Lead pic credit: Sherri Dawn
We all love seeing those beautiful garden birds visit our gardens, chirping away on the feeders. Unfortunately, it’s not always plain sailing for our feathered friends. In the heat of the moment, with a predator lurking nearby, they can sometimes get into a spot of bother when it comes to our windows.
It’s not a situation that anyone wants to see, but there are a few things you can do to help them recover and prevent it from happening in the future.
What can I do to help?
When you first hear the bang on your window, have a look around to see where the bird has landed. Watch it for a few minutes to see how it reacts; if it flies off, then it’s probably fine. However if after about five or six minutes it’s still lying comatose on your lawn, then the bird will probably need your help.
First, inspect the bird without touching it to see if there are any visible injuries. The best way to handle the bird would be to wear gloves, or to pick them up gently with an old towel. This is just in case they might be carrying any diseases!
If they’re lying on their back, flip them the right side up so that they can function properly. If they have any serious injuries, get them to a vet or wildlife rehabilitator straight away.
Keep them safe
For less serious injuries, the bird will need to avoid being stimulated as much as possible. Don’t poke them, or try to feed them, as you may be doing more harm than good. The best course of action to take is to place them in a box lined with newspaper or old rags, and then put the box in a dark, quiet place. If it’s safe to leave them outside you should do so, but by keeping them in a ventilated box they will be secure from any predators that might be lurking around.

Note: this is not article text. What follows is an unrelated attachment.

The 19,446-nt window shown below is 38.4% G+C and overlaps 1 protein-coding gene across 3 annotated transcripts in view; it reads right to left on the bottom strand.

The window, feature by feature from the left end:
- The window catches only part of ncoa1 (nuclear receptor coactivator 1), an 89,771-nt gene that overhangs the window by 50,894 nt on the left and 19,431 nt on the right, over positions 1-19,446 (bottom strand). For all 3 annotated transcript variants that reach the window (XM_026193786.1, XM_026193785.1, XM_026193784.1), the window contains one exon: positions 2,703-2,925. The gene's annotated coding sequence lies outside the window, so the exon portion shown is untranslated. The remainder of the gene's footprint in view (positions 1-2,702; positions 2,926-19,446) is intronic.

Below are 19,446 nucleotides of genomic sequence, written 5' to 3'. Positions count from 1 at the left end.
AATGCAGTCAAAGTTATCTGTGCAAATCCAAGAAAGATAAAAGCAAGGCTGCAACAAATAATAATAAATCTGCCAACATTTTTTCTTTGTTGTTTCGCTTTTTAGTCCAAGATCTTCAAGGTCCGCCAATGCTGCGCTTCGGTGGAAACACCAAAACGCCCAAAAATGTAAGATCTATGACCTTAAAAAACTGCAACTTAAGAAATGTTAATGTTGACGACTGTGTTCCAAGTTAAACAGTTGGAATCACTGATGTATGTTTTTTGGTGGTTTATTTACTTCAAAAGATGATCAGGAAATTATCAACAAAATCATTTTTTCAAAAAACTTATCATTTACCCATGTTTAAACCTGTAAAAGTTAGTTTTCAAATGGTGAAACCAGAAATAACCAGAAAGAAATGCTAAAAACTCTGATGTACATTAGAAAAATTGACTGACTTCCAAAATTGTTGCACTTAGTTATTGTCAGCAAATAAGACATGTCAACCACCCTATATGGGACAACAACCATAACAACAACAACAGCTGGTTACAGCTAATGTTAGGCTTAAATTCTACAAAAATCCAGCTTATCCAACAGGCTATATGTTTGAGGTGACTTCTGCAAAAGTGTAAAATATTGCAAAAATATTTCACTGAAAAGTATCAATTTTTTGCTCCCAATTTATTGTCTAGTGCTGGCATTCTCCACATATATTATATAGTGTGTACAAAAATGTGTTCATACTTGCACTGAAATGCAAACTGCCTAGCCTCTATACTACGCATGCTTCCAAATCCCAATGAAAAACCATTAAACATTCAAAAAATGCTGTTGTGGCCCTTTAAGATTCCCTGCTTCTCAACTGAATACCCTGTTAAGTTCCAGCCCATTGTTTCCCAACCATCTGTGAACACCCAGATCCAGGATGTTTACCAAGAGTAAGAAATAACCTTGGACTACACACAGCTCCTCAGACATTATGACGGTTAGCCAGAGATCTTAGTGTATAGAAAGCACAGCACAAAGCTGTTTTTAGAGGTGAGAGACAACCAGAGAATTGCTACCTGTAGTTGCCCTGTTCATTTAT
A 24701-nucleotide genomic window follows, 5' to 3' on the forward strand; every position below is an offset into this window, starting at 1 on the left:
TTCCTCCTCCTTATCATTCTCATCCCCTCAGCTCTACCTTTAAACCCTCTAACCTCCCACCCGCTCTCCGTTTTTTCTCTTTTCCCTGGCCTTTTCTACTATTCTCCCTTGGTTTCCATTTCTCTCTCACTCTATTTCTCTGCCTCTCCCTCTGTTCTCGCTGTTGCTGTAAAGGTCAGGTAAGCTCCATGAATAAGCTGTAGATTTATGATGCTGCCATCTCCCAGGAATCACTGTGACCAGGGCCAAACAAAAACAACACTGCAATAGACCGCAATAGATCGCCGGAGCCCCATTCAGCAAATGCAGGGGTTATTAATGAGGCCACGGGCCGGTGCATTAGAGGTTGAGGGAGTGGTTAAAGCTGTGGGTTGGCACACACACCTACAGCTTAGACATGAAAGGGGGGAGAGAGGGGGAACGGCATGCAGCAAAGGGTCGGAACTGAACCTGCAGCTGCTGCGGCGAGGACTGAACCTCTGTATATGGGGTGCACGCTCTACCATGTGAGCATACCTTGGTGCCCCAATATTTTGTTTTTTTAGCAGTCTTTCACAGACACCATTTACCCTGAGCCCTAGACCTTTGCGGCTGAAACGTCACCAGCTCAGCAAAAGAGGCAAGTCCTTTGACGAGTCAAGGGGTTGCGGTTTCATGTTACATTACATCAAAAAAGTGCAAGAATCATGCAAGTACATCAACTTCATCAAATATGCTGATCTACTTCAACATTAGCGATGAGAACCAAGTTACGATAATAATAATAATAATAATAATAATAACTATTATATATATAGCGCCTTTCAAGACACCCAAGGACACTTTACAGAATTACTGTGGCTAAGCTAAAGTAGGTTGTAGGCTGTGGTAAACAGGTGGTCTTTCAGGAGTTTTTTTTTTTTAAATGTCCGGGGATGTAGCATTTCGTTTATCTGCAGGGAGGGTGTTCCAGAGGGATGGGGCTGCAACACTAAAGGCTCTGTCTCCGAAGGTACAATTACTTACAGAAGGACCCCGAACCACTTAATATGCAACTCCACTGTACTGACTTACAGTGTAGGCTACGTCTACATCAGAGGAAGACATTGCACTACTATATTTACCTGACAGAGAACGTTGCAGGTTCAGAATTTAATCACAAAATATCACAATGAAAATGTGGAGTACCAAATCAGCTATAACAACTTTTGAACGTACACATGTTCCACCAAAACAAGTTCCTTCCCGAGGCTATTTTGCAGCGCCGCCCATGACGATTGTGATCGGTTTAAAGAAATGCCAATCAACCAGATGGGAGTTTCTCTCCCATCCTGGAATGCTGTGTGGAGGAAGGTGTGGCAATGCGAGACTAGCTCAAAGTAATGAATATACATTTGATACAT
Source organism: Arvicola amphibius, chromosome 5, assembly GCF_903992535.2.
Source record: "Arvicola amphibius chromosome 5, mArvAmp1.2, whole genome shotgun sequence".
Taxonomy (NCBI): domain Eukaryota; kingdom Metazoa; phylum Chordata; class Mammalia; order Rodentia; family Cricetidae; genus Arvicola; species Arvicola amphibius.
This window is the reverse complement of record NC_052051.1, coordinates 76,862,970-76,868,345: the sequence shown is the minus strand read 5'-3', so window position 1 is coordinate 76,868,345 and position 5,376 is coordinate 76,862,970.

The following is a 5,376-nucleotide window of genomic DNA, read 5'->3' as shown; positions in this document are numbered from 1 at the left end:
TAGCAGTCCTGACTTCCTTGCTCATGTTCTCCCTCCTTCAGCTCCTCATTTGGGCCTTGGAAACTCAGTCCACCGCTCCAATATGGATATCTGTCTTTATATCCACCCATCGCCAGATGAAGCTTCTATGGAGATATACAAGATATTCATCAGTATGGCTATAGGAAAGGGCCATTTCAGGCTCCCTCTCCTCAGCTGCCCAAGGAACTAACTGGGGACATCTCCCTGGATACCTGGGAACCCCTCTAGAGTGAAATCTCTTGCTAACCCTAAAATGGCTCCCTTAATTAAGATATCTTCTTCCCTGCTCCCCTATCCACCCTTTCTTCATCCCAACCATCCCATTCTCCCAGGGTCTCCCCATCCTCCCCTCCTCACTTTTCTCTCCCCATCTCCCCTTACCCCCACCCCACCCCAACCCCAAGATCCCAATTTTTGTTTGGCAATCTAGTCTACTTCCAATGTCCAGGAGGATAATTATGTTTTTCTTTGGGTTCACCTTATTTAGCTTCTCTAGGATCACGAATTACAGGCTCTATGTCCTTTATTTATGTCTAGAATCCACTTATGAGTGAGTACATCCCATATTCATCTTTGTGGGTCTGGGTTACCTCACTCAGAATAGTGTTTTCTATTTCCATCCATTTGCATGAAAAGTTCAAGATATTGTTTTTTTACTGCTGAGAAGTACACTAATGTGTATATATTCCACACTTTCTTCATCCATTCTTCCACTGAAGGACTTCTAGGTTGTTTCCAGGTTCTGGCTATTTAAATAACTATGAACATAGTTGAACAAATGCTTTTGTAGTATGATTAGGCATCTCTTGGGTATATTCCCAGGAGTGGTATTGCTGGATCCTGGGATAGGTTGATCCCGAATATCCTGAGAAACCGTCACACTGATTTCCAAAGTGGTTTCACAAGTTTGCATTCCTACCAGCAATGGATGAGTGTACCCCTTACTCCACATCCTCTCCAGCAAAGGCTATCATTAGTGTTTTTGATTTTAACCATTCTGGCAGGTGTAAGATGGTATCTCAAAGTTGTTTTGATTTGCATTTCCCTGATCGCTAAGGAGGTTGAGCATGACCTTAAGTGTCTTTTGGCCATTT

Listen out for sounds of recovery; ideally you should leave the bird alone for at least two hours so they can get over their traumatic experience. However if you can hear them trying to move around, it’s time to set them free!
If after two hours the bird still isn’t showing signs of getting back to normal, then you will need to take them to the vet or your nearest wildlife rehabilitator to make sure that it gets the help it needs.
Top tip: Make sure to open the box outside though, otherwise you might have a bit of fun trying to help them escape your house.
How can I prevent birds flying into windows?
Birds can’t tell that glass is a solid surface; with the reflections of sky and trees flashing back at them, they think this is a safe place for them to fly. Or sometimes they spot their own reflection and think another bird is threatening them, and fly to defend themselves.
There are a few things you can do to help them realise that the glass isn’t safe. Adding things that dangle in front of your windows, like wind chimes, will deter birds from coming near them. Hawk decals or owl figurines are thought to be not very effective, as the birds will notice how these images don’t act like a normal bird of prey. Your best bet is to install interior blinds or exterior shutters, and to remove any house plants from view so that the birds won’t think it’s a safe place to fly.
You could even try adding planter boxes to your window sills, as birds will be more tempted to land in them than fly through the glass. Keeping bird baths or feeders within three feet of windows will ensure that the birds can’t get up to speed to do any real damage to themselves if they do fly into the glass.
Before you go…
We also asked vet Dr Abbie Jones what was the best thing to do if you find a bird that has crashed into your window.
“If the bird is tilting their head then get them to a vet because it could be a sign of head trauma, and anything with the wings/legs! Birds breathe very differently to mammals so if you do need to hold them (although this should be kept to a minimum) be careful not to put pressure on their sternum/breast bone as it needs to be able to move for them to breathe. Towels are also very useful for holding birds!”
Hopefully you’ll have a happy bird that is well enough to fly away, but if in doubt, make sure to take them to your local vet to get them the care and attention that they need!